Christmastime is upon us, and before too long hoards of folks who darken a church door only once or twice a year will be flooding into the churches. I have to say I can hardly blame them. One Christmas in law school my wife and I attended midnight Christmas Eve services as Trinity Church in Boston. It was a fabulous service — the music and the liturgy were gorgeous, the setting was spectacular, the sermon was uplifting and extremely polished. What is not to like? In short, it was a powerful set of rituals. I think of my friends who are otherwise unreligious, but get married in a church with a priest or pastor in attendance. I think of those I know who always make Easter and Christmas mass. It seems to me that long after commitment to creed and theology has crumbled; indeed, long after even belief in God has fled, liturgy and ritual remains for many. This is a bit of a problem for Mormons.
On the whole, Mormonism is not a liturgically rich religion. To be sure we have our ordinations, baptisms, confirmations, and sacraments, but in our weekly worship we have nothing to match the literary and performative beauty of the Book of Common Prayer. Even more striking, our richest liturgy is contained in the temple, which far from being the last thread holding the otherwise irreligious to the Church represents the esoteric core of the heartily committed. Doubters, of course, can get a temple recommend and attend to the temple. The point, however, is that temple worship is not costless. One cannot slip easily into the back pew in the endowment room once or twice a year without also spending some time in the pews of the chapel.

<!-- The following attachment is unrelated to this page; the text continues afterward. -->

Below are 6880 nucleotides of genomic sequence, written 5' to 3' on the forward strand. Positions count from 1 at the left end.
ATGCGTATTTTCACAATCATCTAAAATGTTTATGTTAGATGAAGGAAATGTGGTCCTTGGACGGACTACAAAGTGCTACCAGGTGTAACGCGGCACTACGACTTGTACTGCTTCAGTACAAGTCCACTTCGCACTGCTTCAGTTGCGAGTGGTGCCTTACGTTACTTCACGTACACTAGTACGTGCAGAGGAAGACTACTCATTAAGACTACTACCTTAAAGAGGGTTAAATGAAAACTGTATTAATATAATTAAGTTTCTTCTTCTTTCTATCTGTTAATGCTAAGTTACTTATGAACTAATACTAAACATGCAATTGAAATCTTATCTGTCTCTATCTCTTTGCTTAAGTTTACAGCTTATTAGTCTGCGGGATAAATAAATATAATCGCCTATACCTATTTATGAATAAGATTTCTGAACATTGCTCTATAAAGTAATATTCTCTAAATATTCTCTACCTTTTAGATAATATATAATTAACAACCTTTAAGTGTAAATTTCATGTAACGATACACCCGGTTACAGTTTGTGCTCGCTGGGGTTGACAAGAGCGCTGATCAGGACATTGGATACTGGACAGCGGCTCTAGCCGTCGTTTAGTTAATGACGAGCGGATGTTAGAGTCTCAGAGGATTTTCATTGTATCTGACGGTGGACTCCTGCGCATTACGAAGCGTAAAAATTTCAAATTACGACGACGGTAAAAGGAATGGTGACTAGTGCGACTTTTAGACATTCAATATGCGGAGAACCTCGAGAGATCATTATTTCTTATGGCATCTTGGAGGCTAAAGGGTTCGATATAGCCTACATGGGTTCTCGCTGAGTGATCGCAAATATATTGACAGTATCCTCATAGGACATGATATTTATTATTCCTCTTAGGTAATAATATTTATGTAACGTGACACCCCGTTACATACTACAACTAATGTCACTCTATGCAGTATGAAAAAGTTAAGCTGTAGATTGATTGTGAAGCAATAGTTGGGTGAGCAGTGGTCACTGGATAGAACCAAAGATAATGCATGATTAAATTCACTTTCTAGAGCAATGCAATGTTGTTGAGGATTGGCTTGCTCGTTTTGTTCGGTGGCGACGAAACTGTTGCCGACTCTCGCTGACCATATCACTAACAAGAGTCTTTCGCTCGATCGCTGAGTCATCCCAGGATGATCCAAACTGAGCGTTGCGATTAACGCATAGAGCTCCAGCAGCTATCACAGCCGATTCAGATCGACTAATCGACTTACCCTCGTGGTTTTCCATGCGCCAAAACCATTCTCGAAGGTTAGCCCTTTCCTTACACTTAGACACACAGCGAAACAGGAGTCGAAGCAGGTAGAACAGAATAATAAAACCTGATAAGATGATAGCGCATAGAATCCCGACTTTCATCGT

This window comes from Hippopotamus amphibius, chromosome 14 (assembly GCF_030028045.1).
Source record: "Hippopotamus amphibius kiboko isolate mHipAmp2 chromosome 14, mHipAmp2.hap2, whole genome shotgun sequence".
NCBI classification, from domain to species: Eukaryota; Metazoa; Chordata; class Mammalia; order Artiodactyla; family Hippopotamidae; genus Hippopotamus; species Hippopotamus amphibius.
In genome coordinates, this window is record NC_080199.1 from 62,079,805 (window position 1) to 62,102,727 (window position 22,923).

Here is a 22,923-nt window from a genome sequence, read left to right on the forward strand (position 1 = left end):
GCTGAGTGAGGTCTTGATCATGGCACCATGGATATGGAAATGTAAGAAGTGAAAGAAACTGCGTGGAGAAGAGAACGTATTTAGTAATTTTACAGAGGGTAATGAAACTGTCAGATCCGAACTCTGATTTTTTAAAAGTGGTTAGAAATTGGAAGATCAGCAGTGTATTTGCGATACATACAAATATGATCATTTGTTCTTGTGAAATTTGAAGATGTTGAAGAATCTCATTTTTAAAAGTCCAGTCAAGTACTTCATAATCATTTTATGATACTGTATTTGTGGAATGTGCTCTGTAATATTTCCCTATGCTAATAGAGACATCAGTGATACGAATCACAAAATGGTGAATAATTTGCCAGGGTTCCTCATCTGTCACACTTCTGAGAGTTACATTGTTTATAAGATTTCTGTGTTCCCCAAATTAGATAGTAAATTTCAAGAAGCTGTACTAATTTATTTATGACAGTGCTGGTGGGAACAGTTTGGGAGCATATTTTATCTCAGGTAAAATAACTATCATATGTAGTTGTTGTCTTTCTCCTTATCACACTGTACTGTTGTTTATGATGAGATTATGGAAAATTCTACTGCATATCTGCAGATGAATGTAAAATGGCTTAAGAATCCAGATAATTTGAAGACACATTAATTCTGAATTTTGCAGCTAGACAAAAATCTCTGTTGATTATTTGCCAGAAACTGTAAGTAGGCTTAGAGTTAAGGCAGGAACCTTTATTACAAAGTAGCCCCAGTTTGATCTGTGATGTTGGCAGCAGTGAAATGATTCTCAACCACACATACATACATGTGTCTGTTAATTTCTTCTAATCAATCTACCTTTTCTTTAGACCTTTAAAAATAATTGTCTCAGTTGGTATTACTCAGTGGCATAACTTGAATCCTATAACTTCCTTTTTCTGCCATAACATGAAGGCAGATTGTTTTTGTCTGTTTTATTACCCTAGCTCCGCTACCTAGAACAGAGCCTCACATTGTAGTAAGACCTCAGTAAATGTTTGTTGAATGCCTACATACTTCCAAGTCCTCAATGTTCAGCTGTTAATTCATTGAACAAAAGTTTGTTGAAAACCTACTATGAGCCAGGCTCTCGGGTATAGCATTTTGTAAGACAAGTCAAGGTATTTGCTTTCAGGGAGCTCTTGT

The liturgical thinness of the Church seems to me that this is a weakness. Certainly, from my point of view, having Christmas-time Mormons or Easter-service saints would be a good thing, in that these folks are now probably simply wholly inactive. We offer not liturgy or pageantry, however, to hold those whose commitment to theology — or even theism — has worn thin. What is more, I find that in my own spiritual life I end up creating ad hoc substitutes for ritual. For example, I generally try to read my scriptures while listening to Anglican music. I even enjoy a certain formality in my prayers. Rote repetition is frequently cited as a suplicatory sin, but I think that there is power to repeating scripted prayers despite their risks.